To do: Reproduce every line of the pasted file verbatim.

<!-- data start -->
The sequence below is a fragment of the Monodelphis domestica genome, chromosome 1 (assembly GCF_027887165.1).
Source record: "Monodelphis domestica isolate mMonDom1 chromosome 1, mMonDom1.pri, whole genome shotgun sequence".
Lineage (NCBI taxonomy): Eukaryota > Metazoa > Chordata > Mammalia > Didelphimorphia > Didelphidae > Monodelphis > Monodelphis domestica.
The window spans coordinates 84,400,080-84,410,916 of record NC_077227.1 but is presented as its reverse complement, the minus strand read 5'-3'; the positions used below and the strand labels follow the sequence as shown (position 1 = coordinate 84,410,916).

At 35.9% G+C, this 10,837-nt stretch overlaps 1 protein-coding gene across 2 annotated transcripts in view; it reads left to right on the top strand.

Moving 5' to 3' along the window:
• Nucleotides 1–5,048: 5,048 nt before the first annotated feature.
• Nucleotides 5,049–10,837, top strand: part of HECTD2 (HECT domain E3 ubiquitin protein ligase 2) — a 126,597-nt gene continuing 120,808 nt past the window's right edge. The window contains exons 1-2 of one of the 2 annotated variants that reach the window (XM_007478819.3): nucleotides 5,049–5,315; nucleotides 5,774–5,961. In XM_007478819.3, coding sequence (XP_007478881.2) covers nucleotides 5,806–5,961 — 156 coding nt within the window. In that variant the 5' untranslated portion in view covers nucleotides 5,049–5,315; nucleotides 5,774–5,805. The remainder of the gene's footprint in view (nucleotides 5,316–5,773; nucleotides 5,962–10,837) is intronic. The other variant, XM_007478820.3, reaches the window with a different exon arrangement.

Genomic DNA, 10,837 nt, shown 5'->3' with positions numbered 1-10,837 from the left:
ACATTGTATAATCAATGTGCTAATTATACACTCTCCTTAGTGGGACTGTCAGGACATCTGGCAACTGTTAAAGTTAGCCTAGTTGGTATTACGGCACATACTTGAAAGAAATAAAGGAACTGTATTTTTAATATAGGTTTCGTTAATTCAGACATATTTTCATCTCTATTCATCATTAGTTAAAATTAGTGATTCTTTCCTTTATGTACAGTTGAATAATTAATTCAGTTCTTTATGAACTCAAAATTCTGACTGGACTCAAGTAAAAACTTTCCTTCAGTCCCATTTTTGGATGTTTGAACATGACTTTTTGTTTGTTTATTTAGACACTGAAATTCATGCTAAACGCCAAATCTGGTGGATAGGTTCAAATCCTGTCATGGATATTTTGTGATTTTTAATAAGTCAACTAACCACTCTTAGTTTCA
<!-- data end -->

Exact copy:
The sequence below is a fragment of the Monodelphis domestica genome, chromosome 1 (assembly GCF_027887165.1).
Source record: "Monodelphis domestica isolate mMonDom1 chromosome 1, mMonDom1.pri, whole genome shotgun sequence".
Lineage (NCBI taxonomy): Eukaryota > Metazoa > Chordata > Mammalia > Didelphimorphia > Didelphidae > Monodelphis > Monodelphis domestica.
The window spans coordinates 84,400,080-84,410,916 of record NC_077227.1 but is presented as its reverse complement, the minus strand read 5'-3'; the positions used below and the strand labels follow the sequence as shown (position 1 = coordinate 84,410,916).

At 35.9% G+C, this 10,837-nt stretch overlaps 1 protein-coding gene across 2 annotated transcripts in view; it reads left to right on the top strand.

Moving 5' to 3' along the window:
• Nucleotides 1–5,048: 5,048 nt before the first annotated feature.
• Nucleotides 5,049–10,837, top strand: part of HECTD2 (HECT domain E3 ubiquitin protein ligase 2) — a 126,597-nt gene continuing 120,808 nt past the window's right edge. The window contains exons 1-2 of one of the 2 annotated variants that reach the window (XM_007478819.3): nucleotides 5,049–5,315; nucleotides 5,774–5,961. In XM_007478819.3, coding sequence (XP_007478881.2) covers nucleotides 5,806–5,961 — 156 coding nt within the window. In that variant the 5' untranslated portion in view covers nucleotides 5,049–5,315; nucleotides 5,774–5,805. The remainder of the gene's footprint in view (nucleotides 5,316–5,773; nucleotides 5,962–10,837) is intronic. The other variant, XM_007478820.3, reaches the window with a different exon arrangement.

Genomic DNA, 10,837 nt, shown 5'->3' with positions numbered 1-10,837 from the left:
ACATTGTATAATCAATGTGCTAATTATACACTCTCCTTAGTGGGACTGTCAGGACATCTGGCAACTGTTAAAGTTAGCCTAGTTGGTATTACGGCACATACTTGAAAGAAATAAAGGAACTGTATTTTTAATATAGGTTTCGTTAATTCAGACATATTTTCATCTCTATTCATCATTAGTTAAAATTAGTGATTCTTTCCTTTATGTACAGTTGAATAATTAATTCAGTTCTTTATGAACTCAAAATTCTGACTGGACTCAAGTAAAAACTTTCCTTCAGTCCCATTTTTGGATGTTTGAACATGACTTTTTGTTTGTTTATTTAGACACTGAAATTCATGCTAAACGCCAAATCTGGTGGATAGGTTCAAATCCTGTCATGGATATTTTGTGATTTTTAATAAGTCAACTAACCACTCTTAGTTTCA